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RE: Interview Questions for a Unix Solaris System Admin

From: Matthew Zito <>
Date: Wed, 16 Jul 2003 11:56:40 -0400
Message-Id: <>

Yeah, well....ummm...yeah, okay - that was dumb of me. Here they are:

  1. What is an inode? Answer: An inode is an on-disk data structure that contains information about a file. Useful things it includes are size, modification time, and number of links that point to it (among other things) Bonus: What is not included in an inode? Answer: The file name. That comes from the referencing directory entry.
  2. What is priority paging and how does it work? Answer (short version): Priority paging is a workaround for an irritating VM problem on Solaris 2.6 (and 7? memory escapes me at the moment) where buffered filesystem data was considered equally valued as application memory, and so large amounts of buffered filesystem i/o could actually cause applications to be swapped out. Priority paging, enabled in the /etc/system file, modifies the paging algorithm to reduce the effects of that. It doesn't come by default in solaris 2.6 - you need to install a later kernel patch for it (105181-21? maybe? bueller?)

3)What does sr stand for in vmstat output? Answer: Scan Rate - how often the kernel is sweeping through memory space looking for pages that can be marked inactive. It is not a problem necessarily, but rather an indication of memory pressure.

4) how would I configure the gigabit ethernet interface to force it to be full duplex?
Answer: ndd /dev/ge and there's like four parameters you have to set, plus turning the autoneg_cap off.

5) How does raid-5 work?
Answer: According to BAARF, poorly.
Answer: dedicated parity disk
Answer: dedicated parity disk w/ synchronized spindles

6) Difference between passwd and shadow files? Answer: the passwd has a "x" where the crypted password hash would be, while the hash goes in the shadow file. That's to prevent brute-force space searches for passwords by non-root users. The side effect, though, is that now applications that authenticate users need to be setuid, which opens up other secuity holes. The moral? You can't win.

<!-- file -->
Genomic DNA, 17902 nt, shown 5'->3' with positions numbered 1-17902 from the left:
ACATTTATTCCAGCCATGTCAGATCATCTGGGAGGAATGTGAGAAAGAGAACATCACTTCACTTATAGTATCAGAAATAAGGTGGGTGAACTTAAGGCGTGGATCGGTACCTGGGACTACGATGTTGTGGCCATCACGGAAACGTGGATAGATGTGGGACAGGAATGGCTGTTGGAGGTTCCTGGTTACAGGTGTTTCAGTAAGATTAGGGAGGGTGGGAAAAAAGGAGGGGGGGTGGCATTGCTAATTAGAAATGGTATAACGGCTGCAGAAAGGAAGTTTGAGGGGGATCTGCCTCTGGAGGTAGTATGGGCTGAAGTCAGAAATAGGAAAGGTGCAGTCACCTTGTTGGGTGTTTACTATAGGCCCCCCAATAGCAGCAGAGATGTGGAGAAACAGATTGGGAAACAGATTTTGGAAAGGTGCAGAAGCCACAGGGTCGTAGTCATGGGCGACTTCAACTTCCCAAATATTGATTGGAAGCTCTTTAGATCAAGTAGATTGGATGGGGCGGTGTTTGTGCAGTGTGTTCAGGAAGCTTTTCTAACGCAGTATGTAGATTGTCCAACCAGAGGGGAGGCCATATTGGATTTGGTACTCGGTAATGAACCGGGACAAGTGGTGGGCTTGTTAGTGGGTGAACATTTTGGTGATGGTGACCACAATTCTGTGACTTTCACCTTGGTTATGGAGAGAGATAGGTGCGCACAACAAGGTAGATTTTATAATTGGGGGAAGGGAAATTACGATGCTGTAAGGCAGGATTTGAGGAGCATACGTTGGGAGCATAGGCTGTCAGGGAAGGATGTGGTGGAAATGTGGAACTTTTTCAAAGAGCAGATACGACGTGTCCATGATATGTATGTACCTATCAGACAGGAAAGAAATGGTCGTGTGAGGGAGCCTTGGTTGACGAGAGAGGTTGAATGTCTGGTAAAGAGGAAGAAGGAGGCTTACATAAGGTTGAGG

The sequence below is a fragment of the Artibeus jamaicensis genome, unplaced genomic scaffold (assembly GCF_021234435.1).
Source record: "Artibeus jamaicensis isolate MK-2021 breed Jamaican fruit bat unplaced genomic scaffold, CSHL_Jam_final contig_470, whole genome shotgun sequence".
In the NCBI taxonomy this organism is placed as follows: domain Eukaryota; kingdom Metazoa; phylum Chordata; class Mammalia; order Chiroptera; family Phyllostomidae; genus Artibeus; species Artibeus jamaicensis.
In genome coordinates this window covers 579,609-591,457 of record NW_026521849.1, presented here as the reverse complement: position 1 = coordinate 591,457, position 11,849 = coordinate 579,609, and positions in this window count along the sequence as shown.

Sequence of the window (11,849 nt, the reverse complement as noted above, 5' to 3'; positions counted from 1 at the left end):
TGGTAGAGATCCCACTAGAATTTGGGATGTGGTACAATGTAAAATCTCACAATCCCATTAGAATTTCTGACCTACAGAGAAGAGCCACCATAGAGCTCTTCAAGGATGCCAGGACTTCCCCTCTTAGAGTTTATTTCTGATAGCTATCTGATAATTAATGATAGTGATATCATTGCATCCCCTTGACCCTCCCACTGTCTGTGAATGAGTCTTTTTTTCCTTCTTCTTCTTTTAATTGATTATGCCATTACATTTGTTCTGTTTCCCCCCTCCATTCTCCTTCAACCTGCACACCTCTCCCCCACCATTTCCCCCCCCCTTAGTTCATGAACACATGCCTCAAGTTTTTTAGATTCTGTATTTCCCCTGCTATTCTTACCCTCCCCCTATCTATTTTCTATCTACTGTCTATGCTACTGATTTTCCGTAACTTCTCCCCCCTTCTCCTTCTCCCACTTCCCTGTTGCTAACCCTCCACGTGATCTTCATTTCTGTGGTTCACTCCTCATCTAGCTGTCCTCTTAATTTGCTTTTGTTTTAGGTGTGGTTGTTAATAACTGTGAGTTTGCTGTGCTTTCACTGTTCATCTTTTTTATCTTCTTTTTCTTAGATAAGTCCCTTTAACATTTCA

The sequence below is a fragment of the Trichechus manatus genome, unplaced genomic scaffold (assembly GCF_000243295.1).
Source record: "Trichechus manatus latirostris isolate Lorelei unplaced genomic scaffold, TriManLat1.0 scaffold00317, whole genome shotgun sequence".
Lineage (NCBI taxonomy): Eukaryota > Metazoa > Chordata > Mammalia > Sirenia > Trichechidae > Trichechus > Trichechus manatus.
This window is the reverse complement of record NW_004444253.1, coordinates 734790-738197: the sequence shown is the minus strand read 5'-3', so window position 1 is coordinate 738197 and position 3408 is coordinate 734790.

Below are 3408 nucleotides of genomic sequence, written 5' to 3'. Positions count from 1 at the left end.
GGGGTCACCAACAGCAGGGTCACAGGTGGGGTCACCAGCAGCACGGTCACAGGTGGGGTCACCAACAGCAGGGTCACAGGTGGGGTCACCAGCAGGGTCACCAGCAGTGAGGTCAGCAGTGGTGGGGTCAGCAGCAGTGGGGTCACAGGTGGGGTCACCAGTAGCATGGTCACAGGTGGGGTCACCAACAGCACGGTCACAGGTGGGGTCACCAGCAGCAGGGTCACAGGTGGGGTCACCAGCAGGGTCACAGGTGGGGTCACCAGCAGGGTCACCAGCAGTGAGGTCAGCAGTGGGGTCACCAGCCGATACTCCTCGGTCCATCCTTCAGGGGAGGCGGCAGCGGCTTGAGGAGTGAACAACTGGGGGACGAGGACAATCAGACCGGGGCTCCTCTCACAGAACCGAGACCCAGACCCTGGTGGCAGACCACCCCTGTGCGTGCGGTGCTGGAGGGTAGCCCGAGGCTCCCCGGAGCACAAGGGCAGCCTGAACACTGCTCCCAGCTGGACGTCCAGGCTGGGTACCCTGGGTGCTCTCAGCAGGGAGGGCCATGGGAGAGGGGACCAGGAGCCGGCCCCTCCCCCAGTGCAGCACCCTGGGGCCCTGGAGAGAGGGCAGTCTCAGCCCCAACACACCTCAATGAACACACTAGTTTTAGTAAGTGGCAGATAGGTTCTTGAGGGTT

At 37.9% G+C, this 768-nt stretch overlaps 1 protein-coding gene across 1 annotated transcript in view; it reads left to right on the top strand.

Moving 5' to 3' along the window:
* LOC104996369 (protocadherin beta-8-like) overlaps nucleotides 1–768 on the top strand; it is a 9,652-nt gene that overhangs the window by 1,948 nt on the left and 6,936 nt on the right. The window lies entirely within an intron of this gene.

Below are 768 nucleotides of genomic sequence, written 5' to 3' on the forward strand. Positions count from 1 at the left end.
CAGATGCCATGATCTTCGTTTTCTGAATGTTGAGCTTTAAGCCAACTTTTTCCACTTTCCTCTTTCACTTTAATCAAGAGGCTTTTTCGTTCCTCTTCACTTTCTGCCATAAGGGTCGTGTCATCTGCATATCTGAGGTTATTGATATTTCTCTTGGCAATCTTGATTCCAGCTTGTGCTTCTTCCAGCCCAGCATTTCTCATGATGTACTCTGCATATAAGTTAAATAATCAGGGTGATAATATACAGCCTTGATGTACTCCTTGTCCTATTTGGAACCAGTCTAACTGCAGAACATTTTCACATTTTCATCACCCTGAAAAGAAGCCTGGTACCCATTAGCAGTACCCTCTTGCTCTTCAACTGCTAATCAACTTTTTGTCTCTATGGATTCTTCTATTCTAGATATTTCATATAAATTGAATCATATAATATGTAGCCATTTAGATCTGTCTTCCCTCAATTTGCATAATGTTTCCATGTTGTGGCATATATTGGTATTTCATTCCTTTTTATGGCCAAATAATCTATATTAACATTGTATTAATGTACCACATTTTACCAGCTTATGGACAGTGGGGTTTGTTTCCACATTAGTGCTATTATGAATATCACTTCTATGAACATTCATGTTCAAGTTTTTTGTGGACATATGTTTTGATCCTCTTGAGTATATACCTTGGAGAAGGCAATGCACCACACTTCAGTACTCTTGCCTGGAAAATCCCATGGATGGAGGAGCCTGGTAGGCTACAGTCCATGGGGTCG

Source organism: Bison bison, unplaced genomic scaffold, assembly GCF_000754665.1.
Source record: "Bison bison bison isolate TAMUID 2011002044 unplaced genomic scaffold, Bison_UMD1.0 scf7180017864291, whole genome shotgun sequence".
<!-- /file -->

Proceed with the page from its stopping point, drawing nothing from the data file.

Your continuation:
7) What's the difference between rdsk and dsk? Answer: rdsk is raw, which has two implications - one, its a character device and two, it bypasses the system buffer cache. Bonus: difference between block and character? Answer: character devices take input one character at a time, while block devices take a quantity of data. The system calls for accessing said data also differ, but its too much to write now.

8) How do journaling filesystems work?
Answer: by creating a journal, or intent log, about metadata changes that are going to occur to the filesystem. When a crash occurs, the journal is replayed.

9) What's the difference between ssh and telnet? Why is one preferable over the other?
Answer: ssh is encrypted, which protects not just against people sniffing your traffic, but it prevents malicious session hijacking as well. There's no justification for telnet anymore - at the point when a cisco router can run ssh, so can your servers.

  1. What's the difference between the e4000 and e4500, 6000 and 6500, etc.? Answer: the backplane (and hence, processor) speed. the eX500 series runs at a 100 MHz on the backplane, while the eX000 runs at 83? (not sure). The one exception is the e6500, which runs at 90 MHz normally due to its increased centerplane length.
  2. What happens on an E6500 when I add boards in the bottom two slots? Answer: the centerplane steps down again from 90 MHz to 83, making it the same speed as an E6000 at that point. The problem is the length of the centerplane and electrical latency....stupid speed of light.
  3. On an Sbus e-class I/O tray, what performance considerations do I have to keep in mind when I'm installing Sbus cards? Answer: even though there are three sbus slots in a Sun I/O tray, there are only two controllers. Slot 0 is its own sbus controller, and then slots 1 and 2 share one. So, distribute your heavy vs. low i/o cards accordingly.
  4. Why is NIS bad? Answer: no encryption, no strong authentication, no non-repudiation - basically completely devoid of any of the major AAA (Authorization, Authentication, and Accounting) principles of security systems.
  5. What's the diff between TCP and UDP? Answer: tcp is connection-oriented, has all sorts of crafty algorithms to improve performance. UDP has none of those things.
  6. How does DNS work? Answer: tree-based directory infrastructure, concepts of recursion and authoritative delegation. Too much to write in this email. Bonus: Is DNS TCP or UDP? Answer: Both. DNS requests and responses smaller than 512 bytes are UDP. If for some reason a request results in a >512 byte response, the server sends back a UDP packet with the TC (truncate) bit sent and the client retries using TCP. Also, zone transfers are always TCP.

Bleh. There. My secrets are revealed. Good thing I don't have to deal with Solaris much anymore.


Matthew Zito
GridApp Systems
Received on Wed Jul 16 2003 - 10:56:40 CDT

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